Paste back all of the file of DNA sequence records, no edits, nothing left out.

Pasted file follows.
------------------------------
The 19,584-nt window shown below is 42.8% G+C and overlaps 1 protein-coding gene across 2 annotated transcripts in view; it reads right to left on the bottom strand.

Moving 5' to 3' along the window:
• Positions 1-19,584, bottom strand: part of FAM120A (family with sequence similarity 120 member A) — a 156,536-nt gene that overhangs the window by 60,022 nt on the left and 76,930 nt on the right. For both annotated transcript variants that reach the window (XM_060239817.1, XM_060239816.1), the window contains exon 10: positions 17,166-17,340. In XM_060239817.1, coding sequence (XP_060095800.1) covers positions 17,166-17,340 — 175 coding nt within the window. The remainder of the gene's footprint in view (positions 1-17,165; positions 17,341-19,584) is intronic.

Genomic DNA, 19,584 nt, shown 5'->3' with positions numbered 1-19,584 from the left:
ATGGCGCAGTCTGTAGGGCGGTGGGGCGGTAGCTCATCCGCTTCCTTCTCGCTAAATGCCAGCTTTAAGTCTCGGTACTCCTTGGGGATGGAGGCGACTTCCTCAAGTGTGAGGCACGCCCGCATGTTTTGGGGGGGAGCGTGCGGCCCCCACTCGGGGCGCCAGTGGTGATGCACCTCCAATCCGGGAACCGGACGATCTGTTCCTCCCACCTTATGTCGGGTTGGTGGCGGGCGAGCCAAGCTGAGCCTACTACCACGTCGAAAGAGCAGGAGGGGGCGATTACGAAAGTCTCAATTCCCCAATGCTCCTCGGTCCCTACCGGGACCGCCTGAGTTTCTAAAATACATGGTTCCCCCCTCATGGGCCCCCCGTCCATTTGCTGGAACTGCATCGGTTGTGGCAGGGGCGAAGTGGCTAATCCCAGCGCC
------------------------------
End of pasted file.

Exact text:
The 19,584-nt window shown below is 42.8% G+C and overlaps 1 protein-coding gene across 2 annotated transcripts in view; it reads right to left on the bottom strand.

Moving 5' to 3' along the window:
• Positions 1-19,584, bottom strand: part of FAM120A (family with sequence similarity 120 member A) — a 156,536-nt gene that overhangs the window by 60,022 nt on the left and 76,930 nt on the right. For both annotated transcript variants that reach the window (XM_060239817.1, XM_060239816.1), the window contains exon 10: positions 17,166-17,340. In XM_060239817.1, coding sequence (XP_060095800.1) covers positions 17,166-17,340 — 175 coding nt within the window. The remainder of the gene's footprint in view (positions 1-17,165; positions 17,341-19,584) is intronic.

Genomic DNA, 19,584 nt, shown 5'->3' with positions numbered 1-19,584 from the left:
ATGGCGCAGTCTGTAGGGCGGTGGGGCGGTAGCTCATCCGCTTCCTTCTCGCTAAATGCCAGCTTTAAGTCTCGGTACTCCTTGGGGATGGAGGCGACTTCCTCAAGTGTGAGGCACGCCCGCATGTTTTGGGGGGGAGCGTGCGGCCCCCACTCGGGGCGCCAGTGGTGATGCACCTCCAATCCGGGAACCGGACGATCTGTTCCTCCCACCTTATGTCGGGTTGGTGGCGGGCGAGCCAAGCTGAGCCTACTACCACGTCGAAAGAGCAGGAGGGGGCGATTACGAAAGTCTCAATTCCCCAATGCTCCTCGGTCCCTACCGGGACCGCCTGAGTTTCTAAAATACATGGTTCCCCCCTCATGGGCCCCCCGTCCATTTGCTGGAACTGCATCGGTTGTGGCAGGGGCGAAGTGGCTAATCCCAGCGCC